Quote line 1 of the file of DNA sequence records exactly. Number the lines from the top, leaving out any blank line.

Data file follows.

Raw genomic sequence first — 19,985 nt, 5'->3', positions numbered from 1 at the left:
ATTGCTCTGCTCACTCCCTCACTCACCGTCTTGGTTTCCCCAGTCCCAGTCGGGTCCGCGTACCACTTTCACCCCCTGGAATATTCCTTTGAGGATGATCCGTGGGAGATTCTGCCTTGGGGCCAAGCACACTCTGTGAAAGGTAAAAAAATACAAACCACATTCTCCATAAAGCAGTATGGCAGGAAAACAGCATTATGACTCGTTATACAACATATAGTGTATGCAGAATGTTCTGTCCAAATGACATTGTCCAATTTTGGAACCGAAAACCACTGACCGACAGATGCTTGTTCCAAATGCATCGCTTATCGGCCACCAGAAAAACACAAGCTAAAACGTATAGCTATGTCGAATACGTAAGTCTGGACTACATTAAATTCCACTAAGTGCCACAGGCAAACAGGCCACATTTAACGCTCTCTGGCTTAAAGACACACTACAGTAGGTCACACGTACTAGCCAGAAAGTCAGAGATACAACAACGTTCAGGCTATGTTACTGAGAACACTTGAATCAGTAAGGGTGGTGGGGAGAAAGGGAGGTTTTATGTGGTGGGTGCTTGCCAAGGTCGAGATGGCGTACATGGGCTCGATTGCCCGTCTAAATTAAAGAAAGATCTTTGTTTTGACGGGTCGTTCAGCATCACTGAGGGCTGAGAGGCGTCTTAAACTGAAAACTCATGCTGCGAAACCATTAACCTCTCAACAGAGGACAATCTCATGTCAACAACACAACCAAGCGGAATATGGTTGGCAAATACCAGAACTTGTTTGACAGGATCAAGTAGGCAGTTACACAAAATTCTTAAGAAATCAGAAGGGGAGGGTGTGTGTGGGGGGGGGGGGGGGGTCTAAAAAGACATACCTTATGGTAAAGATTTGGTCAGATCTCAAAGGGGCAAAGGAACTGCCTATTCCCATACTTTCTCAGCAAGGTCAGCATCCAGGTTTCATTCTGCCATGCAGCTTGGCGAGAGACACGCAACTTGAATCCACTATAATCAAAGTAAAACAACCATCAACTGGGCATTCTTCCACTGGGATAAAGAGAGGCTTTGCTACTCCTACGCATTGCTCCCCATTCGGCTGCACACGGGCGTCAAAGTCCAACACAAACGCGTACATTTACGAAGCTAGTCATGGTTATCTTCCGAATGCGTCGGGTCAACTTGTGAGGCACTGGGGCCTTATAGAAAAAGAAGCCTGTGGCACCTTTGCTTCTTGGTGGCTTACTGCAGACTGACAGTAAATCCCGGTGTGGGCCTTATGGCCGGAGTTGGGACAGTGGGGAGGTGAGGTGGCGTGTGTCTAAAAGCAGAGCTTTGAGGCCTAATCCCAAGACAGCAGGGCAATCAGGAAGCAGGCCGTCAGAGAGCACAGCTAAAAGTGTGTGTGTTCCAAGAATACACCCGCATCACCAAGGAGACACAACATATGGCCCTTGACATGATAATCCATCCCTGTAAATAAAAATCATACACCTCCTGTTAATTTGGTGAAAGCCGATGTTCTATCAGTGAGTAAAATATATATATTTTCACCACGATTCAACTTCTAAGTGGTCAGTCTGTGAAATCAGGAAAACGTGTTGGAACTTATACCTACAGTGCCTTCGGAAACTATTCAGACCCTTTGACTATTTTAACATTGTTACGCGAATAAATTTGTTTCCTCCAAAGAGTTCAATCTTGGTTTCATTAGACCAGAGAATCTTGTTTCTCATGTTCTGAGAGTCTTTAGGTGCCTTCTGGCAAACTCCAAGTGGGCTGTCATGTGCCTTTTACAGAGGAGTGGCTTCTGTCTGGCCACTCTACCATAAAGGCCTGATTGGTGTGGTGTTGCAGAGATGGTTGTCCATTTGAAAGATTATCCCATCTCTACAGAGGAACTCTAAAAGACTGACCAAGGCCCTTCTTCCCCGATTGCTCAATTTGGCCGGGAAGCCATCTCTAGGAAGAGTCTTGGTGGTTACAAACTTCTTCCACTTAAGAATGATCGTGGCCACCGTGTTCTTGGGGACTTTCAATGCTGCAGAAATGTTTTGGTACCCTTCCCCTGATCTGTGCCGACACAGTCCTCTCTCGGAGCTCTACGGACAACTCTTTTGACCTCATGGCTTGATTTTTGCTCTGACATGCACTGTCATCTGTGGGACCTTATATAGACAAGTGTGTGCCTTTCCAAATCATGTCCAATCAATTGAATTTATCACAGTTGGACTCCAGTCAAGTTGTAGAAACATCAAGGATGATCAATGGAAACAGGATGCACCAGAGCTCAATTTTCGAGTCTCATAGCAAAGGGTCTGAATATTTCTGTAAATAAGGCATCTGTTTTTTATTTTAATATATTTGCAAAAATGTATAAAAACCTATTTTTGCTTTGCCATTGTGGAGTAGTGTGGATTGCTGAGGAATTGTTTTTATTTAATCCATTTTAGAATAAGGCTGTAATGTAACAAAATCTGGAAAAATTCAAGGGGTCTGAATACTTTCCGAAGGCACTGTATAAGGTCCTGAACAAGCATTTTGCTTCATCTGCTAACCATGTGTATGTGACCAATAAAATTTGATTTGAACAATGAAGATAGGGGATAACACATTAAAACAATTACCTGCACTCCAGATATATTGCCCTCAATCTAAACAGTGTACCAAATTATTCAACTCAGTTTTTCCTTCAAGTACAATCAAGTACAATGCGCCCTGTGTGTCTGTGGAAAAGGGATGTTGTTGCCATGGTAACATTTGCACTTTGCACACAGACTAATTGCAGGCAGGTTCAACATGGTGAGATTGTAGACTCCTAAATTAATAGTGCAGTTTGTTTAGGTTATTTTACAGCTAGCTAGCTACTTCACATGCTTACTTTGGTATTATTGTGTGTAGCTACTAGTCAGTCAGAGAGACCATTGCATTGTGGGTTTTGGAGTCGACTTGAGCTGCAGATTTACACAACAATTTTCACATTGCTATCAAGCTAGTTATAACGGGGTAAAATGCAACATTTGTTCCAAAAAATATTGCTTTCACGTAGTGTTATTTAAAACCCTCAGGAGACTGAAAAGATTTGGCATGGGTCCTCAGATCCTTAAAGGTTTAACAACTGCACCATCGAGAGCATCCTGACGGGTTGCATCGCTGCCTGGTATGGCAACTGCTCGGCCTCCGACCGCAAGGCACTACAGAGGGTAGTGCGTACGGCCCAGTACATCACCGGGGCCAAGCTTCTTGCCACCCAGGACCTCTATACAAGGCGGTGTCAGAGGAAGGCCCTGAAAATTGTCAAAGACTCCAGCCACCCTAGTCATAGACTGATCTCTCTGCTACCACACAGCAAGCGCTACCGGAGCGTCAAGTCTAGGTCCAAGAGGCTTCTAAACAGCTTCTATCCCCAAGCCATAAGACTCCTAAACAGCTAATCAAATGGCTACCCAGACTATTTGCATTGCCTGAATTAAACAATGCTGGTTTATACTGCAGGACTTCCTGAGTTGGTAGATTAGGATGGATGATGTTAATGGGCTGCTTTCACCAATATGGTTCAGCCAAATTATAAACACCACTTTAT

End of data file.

Raw genomic sequence first — 19,985 nt, 5'->3', positions numbered from 1 at the left: